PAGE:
A proposal by Niagara Bottling to build a processing plant in the Town of Ulster and purchase water from Kingston’s municipal system has touched off this autumn’s biggest local controversy, with hundreds of area residents packing meetings over the last three weeks to protest the deal.
To some opponents, bottled water is seen as an ecological disaster. Others worry that meeting Niagara’s demand for up to 1.75 million gallons a day will overstress and deplete the city’s Cooper Lake watershed in Woodstock.
But interviews with municipal officials in three communities which host Niagara plants — and one which rejected a bid by Niagara competitor Nestlé to build a plant — reveal a range of experiences. In some communities, the company was lauded for helping to offset infrastructure costs, but in others it was bitter feuds and legal action.
In Groveland, Fla., population 7,900, local officials first welcomed a proposal to by Niagara to build a bottling plant in an industrial park just outside the city and buy water from the municipal supply. The welcome turned into resistance after Niagara learned that Groveland did not have the permits needed to sell the required amount of water and instead sought and received its own water use permit from a regional water authority. Groveland sued, sparking a three-year legal battle that ended in 2011 when the town conceded that it could no longer keep up the fight and agreed to pay Niagara $1.35 million for legal expenses and lost business. Groveland City Manager Redmond Jones said fallout from the controversy was just beginning to abate.
“At one time we wouldn’t even talk at all, now we’re able to explore things that are good for the community as a whole,” said Jones. “I tend to look at it as a relationship that’s getting better.”
Jones said the company was putting in new equipment that would allow them to bypass the aquifer used by Groveland and other Lake County communities and access an unused water source. The company had also plugged into a system that takes effluent from the plant — clean water that is not up to the bottling company’s quality standards — and uses it to irrigate area farms. Jones said that the combination of deep drilling and effluent irrigation would actually help recharge the upper aquifer that serves Groveland. Jones admitted, though, that in some quarters feelings remained raw. And while residents’ fears of wells running dry had not come to pass, some locals were quick to blame the bottling plant for falling lake levels despite evidence that rapid growth in the Orlando metropolitan region was the true culprit.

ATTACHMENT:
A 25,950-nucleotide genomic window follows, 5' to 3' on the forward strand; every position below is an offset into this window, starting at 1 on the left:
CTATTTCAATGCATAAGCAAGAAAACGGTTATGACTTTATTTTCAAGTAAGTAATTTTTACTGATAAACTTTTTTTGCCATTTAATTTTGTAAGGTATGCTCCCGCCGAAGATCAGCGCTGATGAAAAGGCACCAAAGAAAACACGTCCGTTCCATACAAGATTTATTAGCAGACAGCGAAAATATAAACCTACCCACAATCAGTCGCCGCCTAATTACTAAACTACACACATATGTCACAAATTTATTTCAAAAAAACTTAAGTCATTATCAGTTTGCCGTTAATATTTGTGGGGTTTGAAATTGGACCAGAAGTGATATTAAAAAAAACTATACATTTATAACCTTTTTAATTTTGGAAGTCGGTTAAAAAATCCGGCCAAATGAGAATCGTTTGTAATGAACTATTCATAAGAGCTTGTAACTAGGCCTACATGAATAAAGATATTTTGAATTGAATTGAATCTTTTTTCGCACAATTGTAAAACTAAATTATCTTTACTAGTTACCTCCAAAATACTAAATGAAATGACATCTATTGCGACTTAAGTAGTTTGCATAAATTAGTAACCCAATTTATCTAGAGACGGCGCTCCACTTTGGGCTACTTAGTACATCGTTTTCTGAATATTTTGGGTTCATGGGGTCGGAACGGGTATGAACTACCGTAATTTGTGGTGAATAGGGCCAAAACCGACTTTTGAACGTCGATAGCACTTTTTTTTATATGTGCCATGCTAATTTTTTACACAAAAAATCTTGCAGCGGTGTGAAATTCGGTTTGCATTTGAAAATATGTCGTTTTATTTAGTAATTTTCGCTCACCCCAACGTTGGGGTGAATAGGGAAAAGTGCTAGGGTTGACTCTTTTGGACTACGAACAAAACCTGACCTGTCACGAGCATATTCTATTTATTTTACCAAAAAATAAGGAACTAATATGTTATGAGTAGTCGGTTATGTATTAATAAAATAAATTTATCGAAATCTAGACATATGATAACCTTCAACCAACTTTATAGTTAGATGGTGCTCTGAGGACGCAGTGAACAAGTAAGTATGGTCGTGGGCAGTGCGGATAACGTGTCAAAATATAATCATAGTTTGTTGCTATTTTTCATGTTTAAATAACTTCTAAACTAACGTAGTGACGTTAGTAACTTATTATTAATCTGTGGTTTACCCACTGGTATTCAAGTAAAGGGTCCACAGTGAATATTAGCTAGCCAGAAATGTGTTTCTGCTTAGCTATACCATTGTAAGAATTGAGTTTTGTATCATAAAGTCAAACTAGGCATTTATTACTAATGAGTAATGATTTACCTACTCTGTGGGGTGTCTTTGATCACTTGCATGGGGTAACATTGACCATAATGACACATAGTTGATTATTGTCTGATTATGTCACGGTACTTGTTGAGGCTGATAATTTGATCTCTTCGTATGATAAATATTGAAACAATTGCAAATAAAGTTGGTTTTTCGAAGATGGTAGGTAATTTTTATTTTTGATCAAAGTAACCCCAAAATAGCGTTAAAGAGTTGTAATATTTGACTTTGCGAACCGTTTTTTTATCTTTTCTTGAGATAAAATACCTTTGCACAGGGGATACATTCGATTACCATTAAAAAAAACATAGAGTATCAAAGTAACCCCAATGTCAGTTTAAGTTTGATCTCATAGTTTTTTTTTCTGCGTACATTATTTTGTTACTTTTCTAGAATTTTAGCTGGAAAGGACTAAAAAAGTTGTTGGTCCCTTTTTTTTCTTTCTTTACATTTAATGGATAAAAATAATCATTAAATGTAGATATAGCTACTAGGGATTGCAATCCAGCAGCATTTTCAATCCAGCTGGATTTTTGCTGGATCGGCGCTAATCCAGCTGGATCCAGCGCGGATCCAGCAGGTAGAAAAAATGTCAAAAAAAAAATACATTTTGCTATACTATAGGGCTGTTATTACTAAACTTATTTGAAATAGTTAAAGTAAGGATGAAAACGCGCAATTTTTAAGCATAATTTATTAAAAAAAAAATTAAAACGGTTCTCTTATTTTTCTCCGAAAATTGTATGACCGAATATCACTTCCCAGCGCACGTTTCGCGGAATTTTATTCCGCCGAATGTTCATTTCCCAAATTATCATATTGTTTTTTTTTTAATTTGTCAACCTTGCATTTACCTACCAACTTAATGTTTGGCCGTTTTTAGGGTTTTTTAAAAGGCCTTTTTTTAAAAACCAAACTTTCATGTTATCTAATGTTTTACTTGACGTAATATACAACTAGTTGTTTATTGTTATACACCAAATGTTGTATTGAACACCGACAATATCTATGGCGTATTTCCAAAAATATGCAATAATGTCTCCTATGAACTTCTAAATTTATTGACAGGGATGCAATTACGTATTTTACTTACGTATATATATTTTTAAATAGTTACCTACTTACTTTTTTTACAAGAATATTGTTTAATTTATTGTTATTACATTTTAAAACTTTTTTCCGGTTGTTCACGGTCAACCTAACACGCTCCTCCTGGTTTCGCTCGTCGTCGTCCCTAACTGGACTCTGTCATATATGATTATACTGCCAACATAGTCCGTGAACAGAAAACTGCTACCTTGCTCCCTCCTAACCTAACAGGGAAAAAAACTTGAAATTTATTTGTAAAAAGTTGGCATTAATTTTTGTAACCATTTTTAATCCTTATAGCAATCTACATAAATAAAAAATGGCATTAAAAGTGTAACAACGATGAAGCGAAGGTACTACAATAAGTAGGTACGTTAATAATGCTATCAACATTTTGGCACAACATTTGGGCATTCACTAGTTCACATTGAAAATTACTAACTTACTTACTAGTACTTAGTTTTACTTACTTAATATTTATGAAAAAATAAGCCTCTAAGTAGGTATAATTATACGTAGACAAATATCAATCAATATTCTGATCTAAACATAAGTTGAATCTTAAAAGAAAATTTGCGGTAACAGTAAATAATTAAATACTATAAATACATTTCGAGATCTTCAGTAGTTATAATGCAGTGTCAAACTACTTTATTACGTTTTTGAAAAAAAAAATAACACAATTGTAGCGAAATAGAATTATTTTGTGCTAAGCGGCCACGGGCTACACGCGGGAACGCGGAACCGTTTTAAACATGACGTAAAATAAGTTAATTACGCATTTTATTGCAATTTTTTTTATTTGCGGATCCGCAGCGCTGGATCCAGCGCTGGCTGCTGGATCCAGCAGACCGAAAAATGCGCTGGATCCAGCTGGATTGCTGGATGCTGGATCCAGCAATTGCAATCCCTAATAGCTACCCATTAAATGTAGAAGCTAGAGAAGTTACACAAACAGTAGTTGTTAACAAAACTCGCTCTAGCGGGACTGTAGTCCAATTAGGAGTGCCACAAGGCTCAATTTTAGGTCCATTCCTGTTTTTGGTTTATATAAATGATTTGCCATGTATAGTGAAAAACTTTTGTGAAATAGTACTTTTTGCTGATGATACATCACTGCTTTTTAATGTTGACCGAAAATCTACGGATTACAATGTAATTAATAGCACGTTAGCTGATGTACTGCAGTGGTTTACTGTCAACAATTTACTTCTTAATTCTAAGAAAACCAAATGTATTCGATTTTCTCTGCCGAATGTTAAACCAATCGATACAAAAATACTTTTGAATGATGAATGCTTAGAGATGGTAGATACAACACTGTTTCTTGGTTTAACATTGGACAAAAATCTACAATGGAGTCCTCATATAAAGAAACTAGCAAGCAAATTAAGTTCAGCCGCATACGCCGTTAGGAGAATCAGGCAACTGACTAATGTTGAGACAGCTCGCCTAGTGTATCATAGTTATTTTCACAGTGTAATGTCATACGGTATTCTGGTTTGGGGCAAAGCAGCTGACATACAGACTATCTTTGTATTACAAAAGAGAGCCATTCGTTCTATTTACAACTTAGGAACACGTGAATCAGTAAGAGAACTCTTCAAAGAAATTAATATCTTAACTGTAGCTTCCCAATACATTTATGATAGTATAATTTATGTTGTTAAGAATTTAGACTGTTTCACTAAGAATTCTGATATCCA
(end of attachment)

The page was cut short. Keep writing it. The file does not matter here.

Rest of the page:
“A lot of it is just perception,” said Jones. “But perception becomes reality if people believe that [the bottling plant] is a contributing factor.”
Same rates, rebates in North Carolina
In Mooresville, N.C., Niagara’s bid to build a bottling plant was met with relief. The town of 32,000 is located 25 miles north of Charlotte on the shores of Lake Norman: a man-made 32,000-acre lake that provides water to nearby nuclear and hydroelectric power facilities. About 10 years ago, the town invested $75 million in utility upgrades in anticipation of rapid residential and commercial growth. But the 2008 financial meltdown brought development to a halt and left the town with surplus capacity and a stagnant pool of customers.
Town Manager Erskine Smith said that Mooresville had actively courted the bottler by offering them the same rates as non-commercial customers and offering rebates when water use tops 420 million gallons a year. The company occupied the last vacant space in the town’s industrial park and has expanded to five production lines. Water rates actually fell in the first years that the plant was in operation before leveling out.
“Having them come in here allowed us to offset some of our costs and keep our rates fairly flat,” said Smith. “It was non-controversial and pretty well-received.”